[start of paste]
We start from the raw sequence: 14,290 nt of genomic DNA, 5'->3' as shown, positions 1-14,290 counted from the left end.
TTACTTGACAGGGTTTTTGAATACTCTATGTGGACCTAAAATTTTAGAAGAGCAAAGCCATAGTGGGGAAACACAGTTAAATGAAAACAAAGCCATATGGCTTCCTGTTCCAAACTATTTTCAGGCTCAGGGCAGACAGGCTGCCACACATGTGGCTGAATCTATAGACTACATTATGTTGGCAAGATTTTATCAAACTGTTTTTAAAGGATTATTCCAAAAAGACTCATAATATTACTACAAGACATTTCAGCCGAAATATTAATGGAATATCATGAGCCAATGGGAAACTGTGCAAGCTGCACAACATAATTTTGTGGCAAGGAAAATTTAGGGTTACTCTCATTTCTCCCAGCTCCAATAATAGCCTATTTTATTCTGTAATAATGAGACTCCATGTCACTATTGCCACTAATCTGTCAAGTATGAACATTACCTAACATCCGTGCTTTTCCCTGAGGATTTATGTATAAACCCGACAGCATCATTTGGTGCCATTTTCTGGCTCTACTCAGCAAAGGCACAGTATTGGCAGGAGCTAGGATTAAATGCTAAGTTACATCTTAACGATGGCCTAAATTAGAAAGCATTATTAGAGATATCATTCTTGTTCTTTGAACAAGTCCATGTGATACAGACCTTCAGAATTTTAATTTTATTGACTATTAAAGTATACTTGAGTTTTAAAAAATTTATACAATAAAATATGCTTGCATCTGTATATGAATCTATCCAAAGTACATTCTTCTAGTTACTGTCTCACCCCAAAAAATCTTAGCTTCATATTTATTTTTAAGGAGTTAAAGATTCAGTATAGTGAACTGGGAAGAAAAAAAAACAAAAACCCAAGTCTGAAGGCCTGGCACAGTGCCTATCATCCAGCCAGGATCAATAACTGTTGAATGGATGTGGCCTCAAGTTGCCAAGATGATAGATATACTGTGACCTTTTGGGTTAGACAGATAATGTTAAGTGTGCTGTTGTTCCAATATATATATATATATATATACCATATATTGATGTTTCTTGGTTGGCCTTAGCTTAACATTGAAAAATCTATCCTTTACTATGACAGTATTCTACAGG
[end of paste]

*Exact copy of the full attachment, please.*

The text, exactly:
We start from the raw sequence: 14,290 nt of genomic DNA, 5'->3' as shown, positions 1-14,290 counted from the left end.
TTACTTGACAGGGTTTTTGAATACTCTATGTGGACCTAAAATTTTAGAAGAGCAAAGCCATAGTGGGGAAACACAGTTAAATGAAAACAAAGCCATATGGCTTCCTGTTCCAAACTATTTTCAGGCTCAGGGCAGACAGGCTGCCACACATGTGGCTGAATCTATAGACTACATTATGTTGGCAAGATTTTATCAAACTGTTTTTAAAGGATTATTCCAAAAAGACTCATAATATTACTACAAGACATTTCAGCCGAAATATTAATGGAATATCATGAGCCAATGGGAAACTGTGCAAGCTGCACAACATAATTTTGTGGCAAGGAAAATTTAGGGTTACTCTCATTTCTCCCAGCTCCAATAATAGCCTATTTTATTCTGTAATAATGAGACTCCATGTCACTATTGCCACTAATCTGTCAAGTATGAACATTACCTAACATCCGTGCTTTTCCCTGAGGATTTATGTATAAACCCGACAGCATCATTTGGTGCCATTTTCTGGCTCTACTCAGCAAAGGCACAGTATTGGCAGGAGCTAGGATTAAATGCTAAGTTACATCTTAACGATGGCCTAAATTAGAAAGCATTATTAGAGATATCATTCTTGTTCTTTGAACAAGTCCATGTGATACAGACCTTCAGAATTTTAATTTTATTGACTATTAAAGTATACTTGAGTTTTAAAAAATTTATACAATAAAATATGCTTGCATCTGTATATGAATCTATCCAAAGTACATTCTTCTAGTTACTGTCTCACCCCAAAAAATCTTAGCTTCATATTTATTTTTAAGGAGTTAAAGATTCAGTATAGTGAACTGGGAAGAAAAAAAAACAAAAACCCAAGTCTGAAGGCCTGGCACAGTGCCTATCATCCAGCCAGGATCAATAACTGTTGAATGGATGTGGCCTCAAGTTGCCAAGATGATAGATATACTGTGACCTTTTGGGTTAGACAGATAATGTTAAGTGTGCTGTTGTTCCAATATATATATATATATATATACCATATATTGATGTTTCTTGGTTGGCCTTAGCTTAACATTGAAAAATCTATCCTTTACTATGACAGTATTCTACAGG